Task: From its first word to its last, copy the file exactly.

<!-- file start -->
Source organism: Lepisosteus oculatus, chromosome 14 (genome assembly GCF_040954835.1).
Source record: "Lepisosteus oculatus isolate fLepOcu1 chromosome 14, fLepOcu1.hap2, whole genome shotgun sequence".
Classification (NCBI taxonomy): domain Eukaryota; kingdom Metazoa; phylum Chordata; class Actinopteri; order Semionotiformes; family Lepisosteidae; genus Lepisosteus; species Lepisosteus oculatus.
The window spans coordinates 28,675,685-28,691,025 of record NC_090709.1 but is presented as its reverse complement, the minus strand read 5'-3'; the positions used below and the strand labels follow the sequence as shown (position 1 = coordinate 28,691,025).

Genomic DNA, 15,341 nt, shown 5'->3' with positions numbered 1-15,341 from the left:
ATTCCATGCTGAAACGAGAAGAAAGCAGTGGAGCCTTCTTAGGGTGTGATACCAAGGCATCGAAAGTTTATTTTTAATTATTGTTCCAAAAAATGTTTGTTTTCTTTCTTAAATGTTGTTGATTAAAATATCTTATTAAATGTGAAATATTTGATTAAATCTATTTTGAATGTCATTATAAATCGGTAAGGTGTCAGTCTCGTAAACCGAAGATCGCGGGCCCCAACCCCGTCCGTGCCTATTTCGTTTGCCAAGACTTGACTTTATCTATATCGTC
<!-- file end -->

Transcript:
Source organism: Lepisosteus oculatus, chromosome 14 (genome assembly GCF_040954835.1).
Source record: "Lepisosteus oculatus isolate fLepOcu1 chromosome 14, fLepOcu1.hap2, whole genome shotgun sequence".
Classification (NCBI taxonomy): domain Eukaryota; kingdom Metazoa; phylum Chordata; class Actinopteri; order Semionotiformes; family Lepisosteidae; genus Lepisosteus; species Lepisosteus oculatus.
The window spans coordinates 28,675,685-28,691,025 of record NC_090709.1 but is presented as its reverse complement, the minus strand read 5'-3'; the positions used below and the strand labels follow the sequence as shown (position 1 = coordinate 28,691,025).

Genomic DNA, 15,341 nt, shown 5'->3' with positions numbered 1-15,341 from the left:
ATTCCATGCTGAAACGAGAAGAAAGCAGTGGAGCCTTCTTAGGGTGTGATACCAAGGCATCGAAAGTTTATTTTTAATTATTGTTCCAAAAAATGTTTGTTTTCTTTCTTAAATGTTGTTGATTAAAATATCTTATTAAATGTGAAATATTTGATTAAATCTATTTTGAATGTCATTATAAATCGGTAAGGTGTCAGTCTCGTAAACCGAAGATCGCGGGCCCCAACCCCGTCCGTGCCTATTTCGTTTGCCAAGACTTGACTTTATCTATATCGTC